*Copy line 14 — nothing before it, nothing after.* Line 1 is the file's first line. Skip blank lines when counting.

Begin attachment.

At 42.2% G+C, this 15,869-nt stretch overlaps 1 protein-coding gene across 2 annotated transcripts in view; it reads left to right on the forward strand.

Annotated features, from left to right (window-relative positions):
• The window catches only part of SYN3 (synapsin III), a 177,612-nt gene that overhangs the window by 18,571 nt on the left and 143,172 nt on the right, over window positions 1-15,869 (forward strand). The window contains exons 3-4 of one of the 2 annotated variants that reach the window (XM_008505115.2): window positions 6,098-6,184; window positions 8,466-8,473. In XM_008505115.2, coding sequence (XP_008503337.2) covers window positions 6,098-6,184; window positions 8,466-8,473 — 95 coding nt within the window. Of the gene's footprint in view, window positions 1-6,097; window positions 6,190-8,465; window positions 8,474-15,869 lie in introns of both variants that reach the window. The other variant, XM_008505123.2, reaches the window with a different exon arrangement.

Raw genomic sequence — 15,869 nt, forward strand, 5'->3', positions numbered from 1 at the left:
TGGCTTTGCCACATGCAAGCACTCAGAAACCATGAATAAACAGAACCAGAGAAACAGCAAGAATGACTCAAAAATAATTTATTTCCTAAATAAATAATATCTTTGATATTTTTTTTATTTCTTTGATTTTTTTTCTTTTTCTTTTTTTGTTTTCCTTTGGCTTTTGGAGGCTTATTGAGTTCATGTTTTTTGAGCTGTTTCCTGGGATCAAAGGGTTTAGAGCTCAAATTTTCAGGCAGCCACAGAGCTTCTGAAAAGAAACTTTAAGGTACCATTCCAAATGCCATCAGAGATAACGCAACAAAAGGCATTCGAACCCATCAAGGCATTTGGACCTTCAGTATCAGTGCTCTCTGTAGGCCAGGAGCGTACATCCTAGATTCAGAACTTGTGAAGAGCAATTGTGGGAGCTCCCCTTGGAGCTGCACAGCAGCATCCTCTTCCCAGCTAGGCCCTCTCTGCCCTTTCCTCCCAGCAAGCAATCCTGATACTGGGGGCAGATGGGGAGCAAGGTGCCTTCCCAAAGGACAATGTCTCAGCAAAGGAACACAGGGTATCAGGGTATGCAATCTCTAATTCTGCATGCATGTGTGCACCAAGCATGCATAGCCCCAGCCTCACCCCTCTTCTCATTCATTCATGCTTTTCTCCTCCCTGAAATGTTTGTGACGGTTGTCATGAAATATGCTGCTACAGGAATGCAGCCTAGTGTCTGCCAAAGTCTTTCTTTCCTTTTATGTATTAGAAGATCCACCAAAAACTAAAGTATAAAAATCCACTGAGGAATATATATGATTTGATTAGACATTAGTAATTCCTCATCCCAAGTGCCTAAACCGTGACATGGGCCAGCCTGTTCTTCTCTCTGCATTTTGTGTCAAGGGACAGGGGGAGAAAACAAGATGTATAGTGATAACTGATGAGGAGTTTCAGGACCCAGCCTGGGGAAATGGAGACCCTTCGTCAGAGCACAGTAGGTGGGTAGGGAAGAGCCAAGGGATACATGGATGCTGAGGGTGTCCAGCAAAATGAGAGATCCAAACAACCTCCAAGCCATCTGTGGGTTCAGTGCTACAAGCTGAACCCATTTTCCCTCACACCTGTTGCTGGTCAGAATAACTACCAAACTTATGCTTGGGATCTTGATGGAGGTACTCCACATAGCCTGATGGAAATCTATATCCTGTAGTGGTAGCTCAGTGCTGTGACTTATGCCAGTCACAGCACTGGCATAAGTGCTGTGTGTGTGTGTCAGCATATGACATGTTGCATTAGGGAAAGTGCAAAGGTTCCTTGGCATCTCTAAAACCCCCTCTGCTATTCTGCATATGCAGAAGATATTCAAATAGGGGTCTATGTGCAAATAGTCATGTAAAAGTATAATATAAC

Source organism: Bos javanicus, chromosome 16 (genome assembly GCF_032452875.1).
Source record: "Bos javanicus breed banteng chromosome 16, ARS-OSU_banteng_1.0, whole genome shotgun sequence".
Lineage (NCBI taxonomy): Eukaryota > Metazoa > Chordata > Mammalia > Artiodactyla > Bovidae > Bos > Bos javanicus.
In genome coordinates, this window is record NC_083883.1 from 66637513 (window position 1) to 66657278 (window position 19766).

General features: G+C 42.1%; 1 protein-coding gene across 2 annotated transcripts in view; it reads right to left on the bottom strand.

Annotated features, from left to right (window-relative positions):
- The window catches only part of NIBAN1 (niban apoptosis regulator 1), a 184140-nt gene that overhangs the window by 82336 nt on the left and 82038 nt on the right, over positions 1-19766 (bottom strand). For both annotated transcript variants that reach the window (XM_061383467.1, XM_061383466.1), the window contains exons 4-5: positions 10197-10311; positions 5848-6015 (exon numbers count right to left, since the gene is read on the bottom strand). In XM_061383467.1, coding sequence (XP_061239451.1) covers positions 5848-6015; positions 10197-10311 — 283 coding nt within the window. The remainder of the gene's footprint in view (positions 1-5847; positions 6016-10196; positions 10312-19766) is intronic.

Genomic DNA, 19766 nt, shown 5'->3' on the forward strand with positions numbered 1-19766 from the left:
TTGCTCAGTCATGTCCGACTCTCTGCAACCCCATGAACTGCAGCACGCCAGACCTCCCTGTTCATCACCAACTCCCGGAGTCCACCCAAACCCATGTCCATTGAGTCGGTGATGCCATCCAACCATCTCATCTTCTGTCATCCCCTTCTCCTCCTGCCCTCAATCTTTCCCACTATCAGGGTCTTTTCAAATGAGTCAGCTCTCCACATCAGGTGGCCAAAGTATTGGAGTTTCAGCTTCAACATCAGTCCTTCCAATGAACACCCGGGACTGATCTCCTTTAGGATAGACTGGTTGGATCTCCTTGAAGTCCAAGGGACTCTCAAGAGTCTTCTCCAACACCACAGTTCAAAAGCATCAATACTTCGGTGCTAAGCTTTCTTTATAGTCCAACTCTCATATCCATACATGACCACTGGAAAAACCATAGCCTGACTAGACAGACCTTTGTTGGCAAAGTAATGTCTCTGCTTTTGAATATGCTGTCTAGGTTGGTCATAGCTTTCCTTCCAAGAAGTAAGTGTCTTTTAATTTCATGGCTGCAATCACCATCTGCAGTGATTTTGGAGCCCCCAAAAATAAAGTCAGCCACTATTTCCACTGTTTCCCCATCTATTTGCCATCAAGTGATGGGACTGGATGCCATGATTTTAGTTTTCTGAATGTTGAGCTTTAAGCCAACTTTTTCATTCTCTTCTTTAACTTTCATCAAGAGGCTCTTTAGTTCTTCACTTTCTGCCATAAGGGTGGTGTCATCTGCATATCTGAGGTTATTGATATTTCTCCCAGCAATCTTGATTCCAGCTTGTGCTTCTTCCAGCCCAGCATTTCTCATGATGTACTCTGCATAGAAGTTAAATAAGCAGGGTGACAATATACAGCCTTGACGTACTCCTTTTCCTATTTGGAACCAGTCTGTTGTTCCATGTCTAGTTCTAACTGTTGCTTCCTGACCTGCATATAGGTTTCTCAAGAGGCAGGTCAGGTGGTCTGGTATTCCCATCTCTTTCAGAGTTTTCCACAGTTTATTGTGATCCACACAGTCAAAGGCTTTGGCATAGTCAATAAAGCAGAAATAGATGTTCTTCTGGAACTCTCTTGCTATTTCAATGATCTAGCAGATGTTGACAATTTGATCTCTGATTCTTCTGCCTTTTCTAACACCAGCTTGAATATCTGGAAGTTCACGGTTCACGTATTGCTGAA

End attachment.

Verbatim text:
TTGCTCAGTCATGTCCGACTCTCTGCAACCCCATGAACTGCAGCACGCCAGACCTCCCTGTTCATCACCAACTCCCGGAGTCCACCCAAACCCATGTCCATTGAGTCGGTGATGCCATCCAACCATCTCATCTTCTGTCATCCCCTTCTCCTCCTGCCCTCAATCTTTCCCACTATCAGGGTCTTTTCAAATGAGTCAGCTCTCCACATCAGGTGGCCAAAGTATTGGAGTTTCAGCTTCAACATCAGTCCTTCCAATGAACACCCGGGACTGATCTCCTTTAGGATAGACTGGTTGGATCTCCTTGAAGTCCAAGGGACTCTCAAGAGTCTTCTCCAACACCACAGTTCAAAAGCATCAATACTTCGGTGCTAAGCTTTCTTTATAGTCCAACTCTCATATCCATACATGACCACTGGAAAAACCATAGCCTGACTAGACAGACCTTTGTTGGCAAAGTAATGTCTCTGCTTTTGAATATGCTGTCTAGGTTGGTCATAGCTTTCCTTCCAAGAAGTAAGTGTCTTTTAATTTCATGGCTGCAATCACCATCTGCAGTGATTTTGGAGCCCCCAAAAATAAAGTCAGCCACTATTTCCACTGTTTCCCCATCTATTTGCCATCAAGTGATGGGACTGGATGCCATGATTTTAGTTTTCTGAATGTTGAGCTTTAAGCCAACTTTTTCATTCTCTTCTTTAACTTTCATCAAGAGGCTCTTTAGTTCTTCACTTTCTGCCATAAGGGTGGTGTCATCTGCATATCTGAGGTTATTGATATTTCTCCCAGCAATCTTGATTCCAGCTTGTGCTTCTTCCAGCCCAGCATTTCTCATGATGTACTCTGCATAGAAGTTAAATAAGCAGGGTGACAATATACAGCCTTGACGTACTCCTTTTCCTATTTGGAACCAGTCTGTTGTTCCATGTCTAGTTCTAACTGTTGCTTCCTGACCTGCATATAGGTTTCTCAAGAGGCAGGTCAGGTGGTCTGGTATTCCCATCTCTTTCAGAGTTTTCCACAGTTTATTGTGATCCACACAGTCAAAGGCTTTGGCATAGTCAATAAAGCAGAAATAGATGTTCTTCTGGAACTCTCTTGCTATTTCAATGATCTAGCAGATGTTGACAATTTGATCTCTGATTCTTCTGCCTTTTCTAACACCAGCTTGAATATCTGGAAGTTCACGGTTCACGTATTGCTGAA